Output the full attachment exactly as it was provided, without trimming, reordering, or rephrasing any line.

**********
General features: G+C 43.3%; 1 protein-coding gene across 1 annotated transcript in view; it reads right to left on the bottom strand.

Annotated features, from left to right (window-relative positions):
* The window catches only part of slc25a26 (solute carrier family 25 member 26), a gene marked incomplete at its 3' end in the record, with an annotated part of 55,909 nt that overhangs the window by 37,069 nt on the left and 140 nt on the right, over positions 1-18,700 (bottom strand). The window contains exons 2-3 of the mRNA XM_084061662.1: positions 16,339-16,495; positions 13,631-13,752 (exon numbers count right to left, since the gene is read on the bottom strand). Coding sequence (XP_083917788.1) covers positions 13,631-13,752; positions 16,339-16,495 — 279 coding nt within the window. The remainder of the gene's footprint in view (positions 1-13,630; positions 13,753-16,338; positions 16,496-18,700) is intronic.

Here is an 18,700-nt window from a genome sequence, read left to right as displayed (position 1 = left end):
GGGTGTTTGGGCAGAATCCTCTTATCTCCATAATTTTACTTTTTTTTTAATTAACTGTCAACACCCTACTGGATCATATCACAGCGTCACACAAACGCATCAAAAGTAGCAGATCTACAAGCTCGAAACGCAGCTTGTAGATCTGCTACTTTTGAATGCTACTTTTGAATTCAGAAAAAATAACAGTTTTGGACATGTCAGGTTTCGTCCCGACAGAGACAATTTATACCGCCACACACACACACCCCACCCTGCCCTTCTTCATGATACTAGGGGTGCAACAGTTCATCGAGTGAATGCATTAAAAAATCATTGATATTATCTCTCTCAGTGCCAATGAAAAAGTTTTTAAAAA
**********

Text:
General features: G+C 43.3%; 1 protein-coding gene across 1 annotated transcript in view; it reads right to left on the bottom strand.

Annotated features, from left to right (window-relative positions):
* The window catches only part of slc25a26 (solute carrier family 25 member 26), a gene marked incomplete at its 3' end in the record, with an annotated part of 55,909 nt that overhangs the window by 37,069 nt on the left and 140 nt on the right, over positions 1-18,700 (bottom strand). The window contains exons 2-3 of the mRNA XM_084061662.1: positions 16,339-16,495; positions 13,631-13,752 (exon numbers count right to left, since the gene is read on the bottom strand). Coding sequence (XP_083917788.1) covers positions 13,631-13,752; positions 16,339-16,495 — 279 coding nt within the window. The remainder of the gene's footprint in view (positions 1-13,630; positions 13,753-16,338; positions 16,496-18,700) is intronic.

Here is an 18,700-nt window from a genome sequence, read left to right as displayed (position 1 = left end):
GGGTGTTTGGGCAGAATCCTCTTATCTCCATAATTTTACTTTTTTTTTAATTAACTGTCAACACCCTACTGGATCATATCACAGCGTCACACAAACGCATCAAAAGTAGCAGATCTACAAGCTCGAAACGCAGCTTGTAGATCTGCTACTTTTGAATGCTACTTTTGAATTCAGAAAAAATAACAGTTTTGGACATGTCAGGTTTCGTCCCGACAGAGACAATTTATACCGCCACACACACACACCCCACCCTGCCCTTCTTCATGATACTAGGGGTGCAACAGTTCATCGAGTGAATGCATTAAAAAATCATTGATATTATCTCTCTCAGTGCCAATGAAAAAGTTTTTAAAAA